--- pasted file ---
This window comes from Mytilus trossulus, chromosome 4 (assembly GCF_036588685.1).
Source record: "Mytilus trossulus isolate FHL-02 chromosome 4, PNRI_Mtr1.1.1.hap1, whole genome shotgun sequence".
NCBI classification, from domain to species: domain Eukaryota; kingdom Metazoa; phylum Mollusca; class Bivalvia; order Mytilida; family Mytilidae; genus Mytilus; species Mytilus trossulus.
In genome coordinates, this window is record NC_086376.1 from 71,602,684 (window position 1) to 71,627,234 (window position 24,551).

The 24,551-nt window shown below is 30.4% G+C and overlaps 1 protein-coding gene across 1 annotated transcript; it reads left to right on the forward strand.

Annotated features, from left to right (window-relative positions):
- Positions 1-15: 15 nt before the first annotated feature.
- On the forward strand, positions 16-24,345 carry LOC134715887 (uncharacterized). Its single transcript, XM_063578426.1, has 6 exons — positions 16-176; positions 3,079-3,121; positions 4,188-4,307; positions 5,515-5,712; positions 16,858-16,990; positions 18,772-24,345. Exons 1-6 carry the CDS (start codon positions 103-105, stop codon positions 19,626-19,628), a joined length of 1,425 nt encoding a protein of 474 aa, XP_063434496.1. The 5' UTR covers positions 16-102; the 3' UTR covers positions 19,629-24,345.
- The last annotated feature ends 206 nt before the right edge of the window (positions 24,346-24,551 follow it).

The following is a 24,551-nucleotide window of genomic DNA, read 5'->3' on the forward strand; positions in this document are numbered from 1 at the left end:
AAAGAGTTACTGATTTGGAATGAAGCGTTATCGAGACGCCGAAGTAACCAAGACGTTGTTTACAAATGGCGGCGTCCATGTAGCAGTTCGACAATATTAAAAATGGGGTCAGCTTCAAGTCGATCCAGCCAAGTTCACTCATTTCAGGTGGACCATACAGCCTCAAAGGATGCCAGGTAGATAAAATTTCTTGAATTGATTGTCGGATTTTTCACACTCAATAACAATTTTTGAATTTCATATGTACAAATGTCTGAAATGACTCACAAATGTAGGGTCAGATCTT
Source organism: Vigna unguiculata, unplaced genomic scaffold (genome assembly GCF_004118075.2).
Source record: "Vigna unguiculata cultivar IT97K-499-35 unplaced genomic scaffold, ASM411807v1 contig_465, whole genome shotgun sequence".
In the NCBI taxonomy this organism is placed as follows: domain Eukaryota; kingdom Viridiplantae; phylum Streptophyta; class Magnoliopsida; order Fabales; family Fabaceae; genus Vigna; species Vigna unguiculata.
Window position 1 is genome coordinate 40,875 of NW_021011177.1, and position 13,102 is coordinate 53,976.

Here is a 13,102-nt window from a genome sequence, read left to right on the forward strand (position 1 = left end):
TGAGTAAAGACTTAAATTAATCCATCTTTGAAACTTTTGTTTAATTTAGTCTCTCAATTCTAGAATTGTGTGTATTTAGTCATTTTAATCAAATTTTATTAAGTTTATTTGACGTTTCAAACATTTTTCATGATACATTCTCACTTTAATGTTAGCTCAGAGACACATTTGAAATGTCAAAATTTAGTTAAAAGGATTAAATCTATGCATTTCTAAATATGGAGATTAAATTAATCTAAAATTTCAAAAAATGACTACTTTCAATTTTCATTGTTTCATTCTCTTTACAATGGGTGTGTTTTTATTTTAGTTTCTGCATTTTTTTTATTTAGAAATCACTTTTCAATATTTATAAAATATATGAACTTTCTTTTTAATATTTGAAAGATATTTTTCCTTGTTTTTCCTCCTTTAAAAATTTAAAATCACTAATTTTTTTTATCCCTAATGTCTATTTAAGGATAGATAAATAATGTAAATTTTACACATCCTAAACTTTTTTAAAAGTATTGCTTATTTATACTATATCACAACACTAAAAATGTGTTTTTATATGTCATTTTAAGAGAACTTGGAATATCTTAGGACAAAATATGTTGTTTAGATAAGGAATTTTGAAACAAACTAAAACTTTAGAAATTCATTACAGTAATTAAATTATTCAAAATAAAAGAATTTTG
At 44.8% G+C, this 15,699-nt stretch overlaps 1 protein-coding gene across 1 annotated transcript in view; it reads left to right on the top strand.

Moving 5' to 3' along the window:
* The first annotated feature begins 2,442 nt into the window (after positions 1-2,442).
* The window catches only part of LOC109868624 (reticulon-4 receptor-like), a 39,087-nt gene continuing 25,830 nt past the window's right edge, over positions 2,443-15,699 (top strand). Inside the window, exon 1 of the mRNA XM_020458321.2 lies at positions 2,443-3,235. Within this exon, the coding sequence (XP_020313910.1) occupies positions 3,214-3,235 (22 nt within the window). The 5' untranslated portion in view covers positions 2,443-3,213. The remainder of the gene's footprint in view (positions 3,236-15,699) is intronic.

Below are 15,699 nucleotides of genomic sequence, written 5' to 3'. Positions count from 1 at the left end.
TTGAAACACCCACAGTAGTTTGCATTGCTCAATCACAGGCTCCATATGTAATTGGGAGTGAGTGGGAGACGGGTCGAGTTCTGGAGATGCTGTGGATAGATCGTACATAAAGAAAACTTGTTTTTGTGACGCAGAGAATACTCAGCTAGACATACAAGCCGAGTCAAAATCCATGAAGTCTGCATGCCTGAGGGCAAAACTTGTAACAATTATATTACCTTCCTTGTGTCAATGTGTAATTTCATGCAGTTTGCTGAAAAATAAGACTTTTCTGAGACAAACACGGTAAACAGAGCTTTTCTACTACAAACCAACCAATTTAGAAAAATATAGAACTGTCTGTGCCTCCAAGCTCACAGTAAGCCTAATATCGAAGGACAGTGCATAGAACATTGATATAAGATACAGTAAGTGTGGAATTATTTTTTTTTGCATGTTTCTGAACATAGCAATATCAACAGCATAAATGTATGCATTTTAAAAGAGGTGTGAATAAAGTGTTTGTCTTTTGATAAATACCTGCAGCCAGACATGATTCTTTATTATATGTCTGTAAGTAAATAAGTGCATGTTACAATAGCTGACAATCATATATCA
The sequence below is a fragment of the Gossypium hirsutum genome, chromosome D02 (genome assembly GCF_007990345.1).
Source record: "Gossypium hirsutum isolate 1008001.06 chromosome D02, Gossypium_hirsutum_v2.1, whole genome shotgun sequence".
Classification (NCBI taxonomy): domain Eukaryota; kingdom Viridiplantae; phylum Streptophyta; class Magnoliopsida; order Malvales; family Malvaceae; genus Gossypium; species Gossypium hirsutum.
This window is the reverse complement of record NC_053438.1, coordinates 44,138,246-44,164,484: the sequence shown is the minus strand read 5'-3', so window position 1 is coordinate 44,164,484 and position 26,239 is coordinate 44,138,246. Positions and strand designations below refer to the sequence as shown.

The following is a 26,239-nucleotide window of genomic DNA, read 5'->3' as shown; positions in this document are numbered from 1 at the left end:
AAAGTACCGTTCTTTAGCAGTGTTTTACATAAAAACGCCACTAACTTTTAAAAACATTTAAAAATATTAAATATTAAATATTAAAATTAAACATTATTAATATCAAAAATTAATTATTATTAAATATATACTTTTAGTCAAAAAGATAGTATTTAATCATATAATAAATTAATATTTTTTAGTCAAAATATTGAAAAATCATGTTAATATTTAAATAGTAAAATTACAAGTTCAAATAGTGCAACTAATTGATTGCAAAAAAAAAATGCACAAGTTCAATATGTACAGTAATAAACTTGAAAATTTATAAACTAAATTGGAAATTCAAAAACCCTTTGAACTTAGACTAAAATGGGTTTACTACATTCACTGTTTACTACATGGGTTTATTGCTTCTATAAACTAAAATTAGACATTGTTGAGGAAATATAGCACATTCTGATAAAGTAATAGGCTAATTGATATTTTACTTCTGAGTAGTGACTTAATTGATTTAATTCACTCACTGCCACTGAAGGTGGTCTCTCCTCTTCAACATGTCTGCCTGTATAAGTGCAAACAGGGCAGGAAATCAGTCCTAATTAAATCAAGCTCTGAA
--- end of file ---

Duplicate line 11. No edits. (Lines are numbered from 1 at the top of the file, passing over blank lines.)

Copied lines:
AAAGAGTTACTGATTTGGAATGAAGCGTTATCGAGACGCCGAAGTAACCAAGACGTTGTTTACAAATGGCGGCGTCCATGTAGCAGTTCGACAATATTAAAAATGGGGTCAGCTTCAAGTCGATCCAGCCAAGTTCACTCATTTCAGGTGGACCATACAGCCTCAAAGGATGCCAGGTAGATAAAATTTCTTGAATTGATTGTCGGATTTTTCACACTCAATAACAATTTTTGAATTTCATATGTACAAATGTCTGAAATGACTCACAAATGTAGGGTCAGATCTT